[Ashleigh Weeden, standing outside, speaking to the camera]
Hi. My name is Ashleigh Weeden, a PhD candidate in rural studies in the School of Environmental Design and Rural Development in the Ontario Agricultural College at the University of Guelph.
Over the last month, I’ve joined a research team at the Canadian Rural Revitalization Foundation and we’ve launched a project to explore how COVID- 19 is affecting rural Canadians and what they’re most concerned about.
As we head closer to the unofficial start of summer here in Canada — the Victoria Day May long weekend — I wanted to share some early insights from our research, which may help explain why rural leaders across the country continue to ask seasonal residents to stay home.
First, many of the conversations about tensions in cottage country right now tend to focus on the perspective or experiences of seasonal property owners, who are understandably frustrated about being told to stay away. Unfortunately, this tends to render people that live in these communities year-round as being just part of the landscape.
It’s important as we talk about this crisis not to turn this into us-versus-them, seasonal-versus-year-round, rural-versus -urban, but about how our individual actions have community consequences and how we can make sure we’re taking good care of each other.
Secondly is rural communities tend to be relatively delicate ecosystems, whether this is about the capacity of a local health care system to handle a second surge in the spread of the virus, or the capacity of a local grocery store to make sure that everyone has the supplies they need, or about the devastation we feel when there’s an outbreak in a local care home and everyone’s affected because everyone’s interconnected.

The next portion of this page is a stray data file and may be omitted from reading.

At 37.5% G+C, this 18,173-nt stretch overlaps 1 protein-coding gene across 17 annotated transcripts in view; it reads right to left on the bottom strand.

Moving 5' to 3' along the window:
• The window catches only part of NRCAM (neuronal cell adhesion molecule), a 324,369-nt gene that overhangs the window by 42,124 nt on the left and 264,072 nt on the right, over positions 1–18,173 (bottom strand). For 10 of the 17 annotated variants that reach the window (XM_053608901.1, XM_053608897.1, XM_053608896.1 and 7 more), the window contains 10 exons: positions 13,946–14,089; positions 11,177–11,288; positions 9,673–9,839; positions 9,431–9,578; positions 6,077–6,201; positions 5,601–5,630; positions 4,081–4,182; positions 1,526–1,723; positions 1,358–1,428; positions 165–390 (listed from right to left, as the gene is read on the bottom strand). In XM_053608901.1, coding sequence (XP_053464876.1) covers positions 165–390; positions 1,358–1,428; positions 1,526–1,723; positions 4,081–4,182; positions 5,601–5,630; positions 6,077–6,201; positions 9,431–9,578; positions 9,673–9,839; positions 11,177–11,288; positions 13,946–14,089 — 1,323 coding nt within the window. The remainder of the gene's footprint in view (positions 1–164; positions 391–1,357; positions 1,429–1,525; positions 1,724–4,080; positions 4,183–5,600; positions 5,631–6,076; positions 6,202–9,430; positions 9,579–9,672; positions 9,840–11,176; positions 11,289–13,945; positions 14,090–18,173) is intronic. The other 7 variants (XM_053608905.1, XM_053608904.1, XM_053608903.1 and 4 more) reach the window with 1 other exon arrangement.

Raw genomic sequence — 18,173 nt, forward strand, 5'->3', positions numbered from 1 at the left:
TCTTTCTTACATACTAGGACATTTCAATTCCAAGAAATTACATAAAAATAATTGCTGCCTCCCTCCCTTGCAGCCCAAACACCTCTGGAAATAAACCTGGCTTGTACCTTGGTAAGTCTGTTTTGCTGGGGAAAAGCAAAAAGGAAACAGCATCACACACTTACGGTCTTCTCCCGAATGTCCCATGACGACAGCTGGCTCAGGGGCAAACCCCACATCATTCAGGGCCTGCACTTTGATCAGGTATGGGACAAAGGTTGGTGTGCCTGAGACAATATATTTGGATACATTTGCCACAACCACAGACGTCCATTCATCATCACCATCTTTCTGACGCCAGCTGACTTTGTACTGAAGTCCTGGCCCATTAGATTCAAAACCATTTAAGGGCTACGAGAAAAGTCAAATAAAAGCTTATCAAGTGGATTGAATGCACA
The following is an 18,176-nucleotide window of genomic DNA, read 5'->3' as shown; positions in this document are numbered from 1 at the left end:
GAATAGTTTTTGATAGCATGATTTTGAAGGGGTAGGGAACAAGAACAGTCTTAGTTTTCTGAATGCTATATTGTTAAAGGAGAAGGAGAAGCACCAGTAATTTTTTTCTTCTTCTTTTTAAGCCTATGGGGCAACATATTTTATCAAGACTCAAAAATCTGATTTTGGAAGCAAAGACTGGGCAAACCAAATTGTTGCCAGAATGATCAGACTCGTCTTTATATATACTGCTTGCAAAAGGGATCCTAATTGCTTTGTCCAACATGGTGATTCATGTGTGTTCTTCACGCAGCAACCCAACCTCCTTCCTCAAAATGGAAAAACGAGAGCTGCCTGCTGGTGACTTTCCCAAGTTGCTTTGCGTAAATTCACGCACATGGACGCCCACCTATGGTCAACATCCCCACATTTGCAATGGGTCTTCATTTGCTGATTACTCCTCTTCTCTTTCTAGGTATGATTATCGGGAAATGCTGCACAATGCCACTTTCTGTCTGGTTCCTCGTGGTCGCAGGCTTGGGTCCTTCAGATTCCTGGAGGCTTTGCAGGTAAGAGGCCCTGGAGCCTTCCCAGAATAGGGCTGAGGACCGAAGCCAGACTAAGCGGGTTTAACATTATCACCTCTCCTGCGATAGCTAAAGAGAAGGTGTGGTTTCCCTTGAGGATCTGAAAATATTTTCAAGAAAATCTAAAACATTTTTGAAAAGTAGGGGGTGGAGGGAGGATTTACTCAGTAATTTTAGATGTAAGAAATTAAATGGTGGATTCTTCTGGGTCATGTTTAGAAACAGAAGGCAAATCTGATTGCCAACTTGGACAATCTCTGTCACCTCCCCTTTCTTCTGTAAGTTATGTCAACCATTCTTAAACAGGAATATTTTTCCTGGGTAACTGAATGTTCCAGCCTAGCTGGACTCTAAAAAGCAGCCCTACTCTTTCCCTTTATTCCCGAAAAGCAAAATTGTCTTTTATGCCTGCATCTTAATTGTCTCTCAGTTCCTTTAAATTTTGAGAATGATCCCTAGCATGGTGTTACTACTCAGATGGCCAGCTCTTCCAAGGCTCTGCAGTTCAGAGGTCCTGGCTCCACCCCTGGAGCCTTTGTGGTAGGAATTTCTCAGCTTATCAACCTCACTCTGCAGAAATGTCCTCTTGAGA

Rural communities are overwhelmingly populated by older adults who are more at risk of catching COVID-19 and baring significant consequences of the virus and it’s important to keep in mind that keeping exposure risk low for rural communities is important to making sure that they can get through this crisis intact.
Third, as we look towards the future, it’s important to keep in mind that while there may not be a federal travel ban or provincial travel ban saying that you can’t go somewhere in particular, many local communities have instituted either their own hard or soft barriers to cottagers to going to their seasonal property. This may take the form of orders from a local medical officer of health requesting or even ordering people to stay away. Some communities have even turned off water services to seasonal properties, and in the case of many First Nations, their borders have been closed.
Further, should you go to these areas, they’re trying to keep safe the same way urban areas are. Many of the amenities that you’re used to visiting simply won’t be open. Beaches are closed, public washrooms are closed, and many of the restaurants and businesses that you’re used to visiting are trying to mitigate the risks as well.
Rural Canada definitely wants to welcome you with open arms when it’s safe to do, so but that time just isn’t here yet.
In the meantime, let’s stay home, stay safe and take good care of each other.